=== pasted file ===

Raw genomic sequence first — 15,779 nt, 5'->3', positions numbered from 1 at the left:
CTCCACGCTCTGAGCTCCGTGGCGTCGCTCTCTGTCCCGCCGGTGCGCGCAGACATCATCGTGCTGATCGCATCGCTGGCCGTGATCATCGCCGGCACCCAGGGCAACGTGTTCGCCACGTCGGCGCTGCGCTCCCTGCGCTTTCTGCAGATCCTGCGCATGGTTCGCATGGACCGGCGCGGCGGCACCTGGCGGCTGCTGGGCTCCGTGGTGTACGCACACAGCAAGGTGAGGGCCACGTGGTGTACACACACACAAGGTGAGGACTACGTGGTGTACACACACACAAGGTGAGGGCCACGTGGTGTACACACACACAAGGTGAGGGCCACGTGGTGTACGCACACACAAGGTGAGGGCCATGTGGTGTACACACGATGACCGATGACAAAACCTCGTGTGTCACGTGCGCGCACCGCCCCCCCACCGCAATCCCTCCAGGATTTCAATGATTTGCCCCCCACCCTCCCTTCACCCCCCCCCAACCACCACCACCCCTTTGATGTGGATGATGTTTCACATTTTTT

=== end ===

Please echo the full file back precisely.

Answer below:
Raw genomic sequence first — 15,779 nt, 5'->3', positions numbered from 1 at the left:
CTCCACGCTCTGAGCTCCGTGGCGTCGCTCTCTGTCCCGCCGGTGCGCGCAGACATCATCGTGCTGATCGCATCGCTGGCCGTGATCATCGCCGGCACCCAGGGCAACGTGTTCGCCACGTCGGCGCTGCGCTCCCTGCGCTTTCTGCAGATCCTGCGCATGGTTCGCATGGACCGGCGCGGCGGCACCTGGCGGCTGCTGGGCTCCGTGGTGTACGCACACAGCAAGGTGAGGGCCACGTGGTGTACACACACACAAGGTGAGGACTACGTGGTGTACACACACACAAGGTGAGGGCCACGTGGTGTACACACACACAAGGTGAGGGCCACGTGGTGTACGCACACACAAGGTGAGGGCCATGTGGTGTACACACGATGACCGATGACAAAACCTCGTGTGTCACGTGCGCGCACCGCCCCCCCACCGCAATCCCTCCAGGATTTCAATGATTTGCCCCCCACCCTCCCTTCACCCCCCCCCAACCACCACCACCCCTTTGATGTGGATGATGTTTCACATTTTTT